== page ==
I saw her, once, when I was
so small the unpaved Connecticut road
seemed a highway of shimmering
suns. My grandmotherís voice
introduced me to Hazel, old
woman who lived there without
running water, who peered at me
hard, said Her eyes will go green.
Summer was just coming in,
Iím sure, air warm enough
for windows to be wide, and I
listened in my speechless shyness
where weeds tickled my grandmotherís
tires, the skirt of my new-to-me
checked cotton thin dress.
She hauls the bucket for me
sometimes, and buys me groceries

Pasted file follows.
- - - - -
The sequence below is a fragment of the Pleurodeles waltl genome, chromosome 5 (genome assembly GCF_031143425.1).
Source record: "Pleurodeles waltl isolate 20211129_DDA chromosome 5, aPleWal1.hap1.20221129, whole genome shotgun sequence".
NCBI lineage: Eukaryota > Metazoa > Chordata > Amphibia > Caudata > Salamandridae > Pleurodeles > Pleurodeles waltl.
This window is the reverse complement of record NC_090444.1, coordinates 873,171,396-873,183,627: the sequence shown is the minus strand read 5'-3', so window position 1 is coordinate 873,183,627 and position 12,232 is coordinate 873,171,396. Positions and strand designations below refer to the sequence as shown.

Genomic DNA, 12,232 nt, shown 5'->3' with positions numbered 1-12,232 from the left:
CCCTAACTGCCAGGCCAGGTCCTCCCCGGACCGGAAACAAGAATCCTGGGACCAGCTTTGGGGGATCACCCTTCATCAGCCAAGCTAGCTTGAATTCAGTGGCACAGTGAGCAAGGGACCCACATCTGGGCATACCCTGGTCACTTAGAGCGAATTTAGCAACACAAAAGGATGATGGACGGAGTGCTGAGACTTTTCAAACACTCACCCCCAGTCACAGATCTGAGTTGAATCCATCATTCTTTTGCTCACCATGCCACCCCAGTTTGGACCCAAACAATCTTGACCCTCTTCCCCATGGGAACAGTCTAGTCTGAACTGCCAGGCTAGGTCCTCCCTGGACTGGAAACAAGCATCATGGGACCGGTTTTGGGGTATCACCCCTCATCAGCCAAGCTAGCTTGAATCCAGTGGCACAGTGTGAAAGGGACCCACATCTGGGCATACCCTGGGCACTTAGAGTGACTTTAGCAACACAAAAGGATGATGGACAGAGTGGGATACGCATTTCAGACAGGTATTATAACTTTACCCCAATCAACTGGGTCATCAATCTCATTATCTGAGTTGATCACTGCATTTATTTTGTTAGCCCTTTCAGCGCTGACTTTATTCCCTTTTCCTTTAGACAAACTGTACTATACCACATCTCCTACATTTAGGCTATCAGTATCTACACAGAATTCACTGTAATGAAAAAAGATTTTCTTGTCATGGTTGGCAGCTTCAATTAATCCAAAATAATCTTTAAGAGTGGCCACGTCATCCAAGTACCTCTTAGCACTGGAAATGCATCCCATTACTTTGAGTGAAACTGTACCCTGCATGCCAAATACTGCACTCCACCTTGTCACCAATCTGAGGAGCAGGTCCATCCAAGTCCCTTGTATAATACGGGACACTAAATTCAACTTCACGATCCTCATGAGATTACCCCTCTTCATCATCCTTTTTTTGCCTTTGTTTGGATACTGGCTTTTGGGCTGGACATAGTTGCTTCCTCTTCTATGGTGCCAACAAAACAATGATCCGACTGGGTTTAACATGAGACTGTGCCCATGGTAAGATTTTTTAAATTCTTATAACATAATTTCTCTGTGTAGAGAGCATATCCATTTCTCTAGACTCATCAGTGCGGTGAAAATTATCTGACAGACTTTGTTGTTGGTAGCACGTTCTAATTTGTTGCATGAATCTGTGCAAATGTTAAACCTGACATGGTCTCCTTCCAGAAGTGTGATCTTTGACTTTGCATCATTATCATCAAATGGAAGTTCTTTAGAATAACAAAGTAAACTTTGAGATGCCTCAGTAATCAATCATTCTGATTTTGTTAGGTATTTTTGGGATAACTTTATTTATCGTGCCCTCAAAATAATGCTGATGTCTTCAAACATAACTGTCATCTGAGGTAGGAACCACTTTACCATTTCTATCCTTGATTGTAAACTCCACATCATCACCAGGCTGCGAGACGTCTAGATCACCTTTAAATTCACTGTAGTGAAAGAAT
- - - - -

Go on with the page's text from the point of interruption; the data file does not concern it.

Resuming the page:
I needómy ears catching
Hazelís words, my grandmotherís nodding
murmur, surprise. And then the smooth
wheels on pebbles and sand, sleek
convertible, brilliant white top down:
blond hair in a silken scarf,
dark glasses, hornís honk, fingersí waveó
There she is now! Going home to Mr.
Miller. Hazelís voice , simply accepting,
and me wondering why my grandmother
whispered Marilyn, stars in her eyes.